Kate Middleton Politely Declines to Sign an Autograph as 'One of Those Rules' — Here's Why
The Princess of Wales also revealed that her son Prince Louis is gardening in school
Kate Middleton knew just how to stick to an unspoken royal rule.
The Princess of Wales, 41, politely refrained from signing an autograph while spending time with school children during a surprise visit to the Chelsea Flower Show in London on Monday. Princess Kate joined 100 kids from 10 different elementary schools for the inaugural Children's Picnic and toured several displays at the world-renowned garden show with students after.
In the Royal Entomological Society garden, the royal mom joined pupils from St. Mary's Church of England Primary School in Islington and Glenbrook Primary School in Brixton to identify bugs and beetles in a wall of permeable modules. The children, however, buzzed for a souvenir from the princess and asked Kate to sign their sketches.
"I can't write my name," she was overheard saying, "but I can draw."
Related:Kate Middleton Surprises School Children — and Joins a Bug Hunt! — at Chelsea Flower Show
The Princess of Wales drew a flower for a 7-year-old girl named Ruby, a tree for another girl and a pond surrounded by plants for a third child.
When asked again about why she couldn't sign, the royal mom explained, "My name's Catherine. I'm not allowed to write my signature, it's just one of those rules."
According to the Daily Express, members of the royal family avoid signing autographs given the risk of forgery. However, this protocol doesn't stop them from connecting with well-wishers during official outings. Princess Kate and Prince William have both smiled for selfies with members of the public in recent months, relaxing an apparent former stance about avoiding such images.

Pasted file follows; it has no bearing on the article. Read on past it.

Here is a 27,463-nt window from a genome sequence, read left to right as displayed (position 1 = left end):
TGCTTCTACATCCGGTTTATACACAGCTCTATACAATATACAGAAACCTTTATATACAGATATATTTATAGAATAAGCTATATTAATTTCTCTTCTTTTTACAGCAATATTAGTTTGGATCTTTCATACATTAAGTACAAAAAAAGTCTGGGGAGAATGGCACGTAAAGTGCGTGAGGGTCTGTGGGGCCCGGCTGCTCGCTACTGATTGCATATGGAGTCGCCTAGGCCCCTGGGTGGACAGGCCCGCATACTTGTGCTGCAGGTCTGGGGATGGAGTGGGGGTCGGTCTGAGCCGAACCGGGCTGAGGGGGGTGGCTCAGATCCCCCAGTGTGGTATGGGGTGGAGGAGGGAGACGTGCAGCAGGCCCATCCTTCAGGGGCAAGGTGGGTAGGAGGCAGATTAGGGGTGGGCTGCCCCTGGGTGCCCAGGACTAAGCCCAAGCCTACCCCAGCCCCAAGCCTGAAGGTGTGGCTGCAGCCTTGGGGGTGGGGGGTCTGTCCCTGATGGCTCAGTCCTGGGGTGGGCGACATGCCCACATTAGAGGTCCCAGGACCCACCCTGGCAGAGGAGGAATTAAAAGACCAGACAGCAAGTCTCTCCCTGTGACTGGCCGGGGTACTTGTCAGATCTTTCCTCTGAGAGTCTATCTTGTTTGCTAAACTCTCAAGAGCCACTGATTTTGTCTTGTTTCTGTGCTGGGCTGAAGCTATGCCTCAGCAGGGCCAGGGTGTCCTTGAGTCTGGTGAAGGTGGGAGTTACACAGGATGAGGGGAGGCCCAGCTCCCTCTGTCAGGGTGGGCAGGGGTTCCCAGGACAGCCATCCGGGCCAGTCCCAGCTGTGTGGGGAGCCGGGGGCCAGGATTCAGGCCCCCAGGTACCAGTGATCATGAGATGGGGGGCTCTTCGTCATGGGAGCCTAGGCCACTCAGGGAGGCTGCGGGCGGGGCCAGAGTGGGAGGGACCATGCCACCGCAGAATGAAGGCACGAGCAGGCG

Elsewhere during her outing at the Chelsea Flower Show, Kate revealed that her youngest son Prince Louis is busy with a gardening project at school — growing beans!
"Louis is growing broad beans at school. You put them in a cup and you can see the roots growing. They get big quickly like sunflowers," Princess Kate said of the experiment.
Repeating a favorite theme, the royal mom (who shares Prince George, 9, Princess Charlotte, 8, and Prince Louis, 5, with husband Prince William) extolled the virtues of spending time outdoors. "It's so good for our bodies and our minds," she told the kids.
Related:Kate Middleton Is Queen Bee in New Photo Taken at Home!
Joining another group from Alec Reed Primary School in Northolt to discuss flowers and plants, the Princess of Wales made a relatable revelation about memorization. "Lots of the names are in Latin and I can never remember them," she said before asking, "Is this different to your normal lessons? It's a different way of learning today."
The Children's Picnic marked the first time the Royal Horticultural Society, which runs the Chelsea Flower Show, has invited school children to the event at such a large scale. The hope is that the annual picnic will inspire a future generation of gardeners — and many of the young attendees were fascinated by the princess.
While connecting with kids from St. George's Church of England Primary School in Camberwell, some of the youngsters quizzed Kate about her favorite color (correctly guessing "green") and asked what it was like to be a member of the royal family.
"You have to work hard, but you know the best thing about it is meeting kiddies like you," Kate explained. Pressed on what the royal family does, she shared, "They help support all the different people in the country, showcase all the amazing work being done and look after everyone." One curious child asked if she made the law, and Princess Kate diplomatically answered, "The Prime Minister makes the laws."
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According to 11-year-old Saron Fikremariam, the Princess of Wales also shared a special intention for her future royal role.
"I asked her what's the first thing she is going to do when she becomes Queen and she said she is going to help kids," the student said.
Jane Scarsbrook, the head teacher of Glenbrook Primary School in Clapham Park, London, added that the royal was a natural with the kids.
"She was really engaging. She was saying how great it was that the children were being invited for the first time — she was really happy about that," Scarsbrook said of Kate's take.
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